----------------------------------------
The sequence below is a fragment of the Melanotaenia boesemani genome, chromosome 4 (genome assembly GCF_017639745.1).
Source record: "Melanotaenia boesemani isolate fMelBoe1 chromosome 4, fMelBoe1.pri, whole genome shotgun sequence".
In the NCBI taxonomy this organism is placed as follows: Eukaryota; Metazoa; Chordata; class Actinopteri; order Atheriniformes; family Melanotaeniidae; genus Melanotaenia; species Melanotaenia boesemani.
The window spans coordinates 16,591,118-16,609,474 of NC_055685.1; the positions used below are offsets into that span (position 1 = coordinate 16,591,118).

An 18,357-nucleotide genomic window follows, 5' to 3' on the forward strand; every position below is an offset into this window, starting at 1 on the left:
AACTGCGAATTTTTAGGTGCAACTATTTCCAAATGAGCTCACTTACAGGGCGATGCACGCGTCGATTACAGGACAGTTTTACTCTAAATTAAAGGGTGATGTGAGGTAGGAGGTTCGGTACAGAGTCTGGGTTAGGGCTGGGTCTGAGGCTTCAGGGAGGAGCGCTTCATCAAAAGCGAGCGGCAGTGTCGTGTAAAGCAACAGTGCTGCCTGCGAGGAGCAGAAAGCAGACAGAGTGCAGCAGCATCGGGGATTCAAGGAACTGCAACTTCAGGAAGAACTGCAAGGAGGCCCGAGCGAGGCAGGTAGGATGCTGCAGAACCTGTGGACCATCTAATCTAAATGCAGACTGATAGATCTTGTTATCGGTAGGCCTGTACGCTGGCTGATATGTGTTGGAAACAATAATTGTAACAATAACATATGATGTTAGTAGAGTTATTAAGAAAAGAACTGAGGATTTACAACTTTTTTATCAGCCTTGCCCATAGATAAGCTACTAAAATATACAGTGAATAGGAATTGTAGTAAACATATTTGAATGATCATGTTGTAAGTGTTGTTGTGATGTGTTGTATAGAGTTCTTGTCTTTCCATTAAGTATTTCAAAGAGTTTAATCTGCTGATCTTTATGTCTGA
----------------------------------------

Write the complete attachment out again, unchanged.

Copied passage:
The sequence below is a fragment of the Melanotaenia boesemani genome, chromosome 4 (genome assembly GCF_017639745.1).
Source record: "Melanotaenia boesemani isolate fMelBoe1 chromosome 4, fMelBoe1.pri, whole genome shotgun sequence".
In the NCBI taxonomy this organism is placed as follows: Eukaryota; Metazoa; Chordata; class Actinopteri; order Atheriniformes; family Melanotaeniidae; genus Melanotaenia; species Melanotaenia boesemani.
The window spans coordinates 16,591,118-16,609,474 of NC_055685.1; the positions used below are offsets into that span (position 1 = coordinate 16,591,118).

An 18,357-nucleotide genomic window follows, 5' to 3' on the forward strand; every position below is an offset into this window, starting at 1 on the left:
AACTGCGAATTTTTAGGTGCAACTATTTCCAAATGAGCTCACTTACAGGGCGATGCACGCGTCGATTACAGGACAGTTTTACTCTAAATTAAAGGGTGATGTGAGGTAGGAGGTTCGGTACAGAGTCTGGGTTAGGGCTGGGTCTGAGGCTTCAGGGAGGAGCGCTTCATCAAAAGCGAGCGGCAGTGTCGTGTAAAGCAACAGTGCTGCCTGCGAGGAGCAGAAAGCAGACAGAGTGCAGCAGCATCGGGGATTCAAGGAACTGCAACTTCAGGAAGAACTGCAAGGAGGCCCGAGCGAGGCAGGTAGGATGCTGCAGAACCTGTGGACCATCTAATCTAAATGCAGACTGATAGATCTTGTTATCGGTAGGCCTGTACGCTGGCTGATATGTGTTGGAAACAATAATTGTAACAATAACATATGATGTTAGTAGAGTTATTAAGAAAAGAACTGAGGATTTACAACTTTTTTATCAGCCTTGCCCATAGATAAGCTACTAAAATATACAGTGAATAGGAATTGTAGTAAACATATTTGAATGATCATGTTGTAAGTGTTGTTGTGATGTGTTGTATAGAGTTCTTGTCTTTCCATTAAGTATTTCAAAGAGTTTAATCTGCTGATCTTTATGTCTGA